• Fixed Amortization Method: Under this method, you calculate a fixed annual payment based on amortizing your account balance at the start of the plan, your or your beneficiaries' life expectancies, and prevailing interest rates.
  • Fixed Annuitization Method: Under this method, you calculate a fixed annual payment based on if you were annuitizing your retirement account balance, using your life expectancy and prevailing interest rates.

The second and third methods generally result in higher payments in the beginning of the SEPP, though the Required Minimum Distribution method can get higher if your account balance increases. If you choose the Fixed Amortization or Fixed Annuitization method and later decide that you're at risk of prematurely depleting your account, you're allowed to switch to the Required Minimum Distribution method. 

No. 3: Tap your Roth IRA Contributions

If you're able to plan ahead for an early retirement, your Roth IRA can be an incredibly flexible source of funding for you. Money you directly contribute to your Roth IRA can be withdrawn at any time for any reason, without tax or penalty. Money you get into your Roth IRA through a rollover or conversion from another retirement account can be tapped penalty-free after it's been in the plan for at least five years.  These rules only hold true for your contributions -- not any growth that money may see.

The flexibility comes from the fact that you can take any amount out of your Roth IRA up to the total you've contributed that qualifies for the penalty free withdrawal. So if you don't need the money, you can let it keep compounding for you, penalty and potentially tax free. The downside is that if you're going to rely on converted contributions for a long term early retirement, you'll need to start converting at least five years in advance to get at the money penalty free.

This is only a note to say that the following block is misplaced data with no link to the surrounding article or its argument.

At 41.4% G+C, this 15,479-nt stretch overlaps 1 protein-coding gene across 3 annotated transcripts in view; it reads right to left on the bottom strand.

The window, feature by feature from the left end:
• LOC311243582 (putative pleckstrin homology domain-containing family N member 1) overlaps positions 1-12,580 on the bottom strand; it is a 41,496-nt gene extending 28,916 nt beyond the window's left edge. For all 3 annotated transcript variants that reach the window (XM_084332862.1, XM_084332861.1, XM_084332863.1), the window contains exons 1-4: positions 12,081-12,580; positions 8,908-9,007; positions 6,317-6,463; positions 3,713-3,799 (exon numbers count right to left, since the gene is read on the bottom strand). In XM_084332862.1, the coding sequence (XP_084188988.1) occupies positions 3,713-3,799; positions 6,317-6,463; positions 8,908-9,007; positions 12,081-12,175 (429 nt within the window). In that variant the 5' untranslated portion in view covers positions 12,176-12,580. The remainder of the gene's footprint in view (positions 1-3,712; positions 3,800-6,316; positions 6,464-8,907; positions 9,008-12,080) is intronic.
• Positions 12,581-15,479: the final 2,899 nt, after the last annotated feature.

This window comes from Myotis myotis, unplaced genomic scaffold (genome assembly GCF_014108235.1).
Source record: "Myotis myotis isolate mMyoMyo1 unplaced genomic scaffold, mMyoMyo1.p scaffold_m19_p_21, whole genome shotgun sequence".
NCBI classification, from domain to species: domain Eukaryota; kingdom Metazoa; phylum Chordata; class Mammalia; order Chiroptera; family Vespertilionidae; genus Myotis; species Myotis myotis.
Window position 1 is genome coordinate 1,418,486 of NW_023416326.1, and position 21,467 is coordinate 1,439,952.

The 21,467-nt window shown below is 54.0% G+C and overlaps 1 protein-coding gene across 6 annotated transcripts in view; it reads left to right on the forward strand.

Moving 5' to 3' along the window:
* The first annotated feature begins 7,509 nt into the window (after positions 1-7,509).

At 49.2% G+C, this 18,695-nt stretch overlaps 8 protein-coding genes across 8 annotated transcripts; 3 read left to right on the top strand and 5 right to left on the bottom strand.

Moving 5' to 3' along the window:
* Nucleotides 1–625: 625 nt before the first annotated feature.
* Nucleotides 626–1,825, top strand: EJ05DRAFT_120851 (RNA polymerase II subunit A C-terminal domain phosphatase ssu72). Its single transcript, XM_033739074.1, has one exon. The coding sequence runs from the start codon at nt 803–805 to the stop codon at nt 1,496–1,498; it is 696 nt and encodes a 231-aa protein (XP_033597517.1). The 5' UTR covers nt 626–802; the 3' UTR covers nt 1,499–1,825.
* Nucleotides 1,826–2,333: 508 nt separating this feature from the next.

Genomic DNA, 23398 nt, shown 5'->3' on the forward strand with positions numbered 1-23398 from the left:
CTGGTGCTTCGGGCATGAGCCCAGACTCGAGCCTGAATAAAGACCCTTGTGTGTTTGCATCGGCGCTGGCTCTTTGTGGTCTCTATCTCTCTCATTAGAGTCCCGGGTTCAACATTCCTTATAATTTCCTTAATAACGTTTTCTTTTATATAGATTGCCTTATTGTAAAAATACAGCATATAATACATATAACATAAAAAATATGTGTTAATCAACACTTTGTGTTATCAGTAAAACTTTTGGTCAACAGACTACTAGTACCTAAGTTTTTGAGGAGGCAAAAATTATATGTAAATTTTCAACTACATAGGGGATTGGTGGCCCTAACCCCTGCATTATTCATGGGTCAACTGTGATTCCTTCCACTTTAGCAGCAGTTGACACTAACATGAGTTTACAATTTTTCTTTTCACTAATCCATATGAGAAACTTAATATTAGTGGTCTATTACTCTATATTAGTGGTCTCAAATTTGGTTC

No. 4: Just accept the 10% penalty

If none of the other three methods appeal to you, you can always just take the money directly out of your retirement accounts early and pay the 10% federal penalty on top of any income taxes you owe. If the money you need to tap from your retirement accounts early is small enough -- such as to cover for short-term job loss instead of for early retirement -- it may be the lesser of evils to just pay the penalty.

While it's not ideal to pay Uncle Sam any more than you absolutely have to, it may ultimately be a lower-cost option when compared to a plan that may trap you into withdrawals over several years.

Plan ahead to rule your early retirement

Regardless of the method you choose, each and every one of these approaches requires you to have money in your retirement accounts in order to withdraw it. The more you plan ahead for your retirement, the more you'll likely have in those accounts, and the easier it will be to have enough in the plan to cover the costs of an early retirement. So get started now, and improve your chances of being able to start the retirement you're looking for earlier than you otherwise might have.

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Chuck Saletta has no position in any stocks mentioned. The Motley Fool has no position in any of the stocks mentioned. The Motley Fool has a disclosure policy.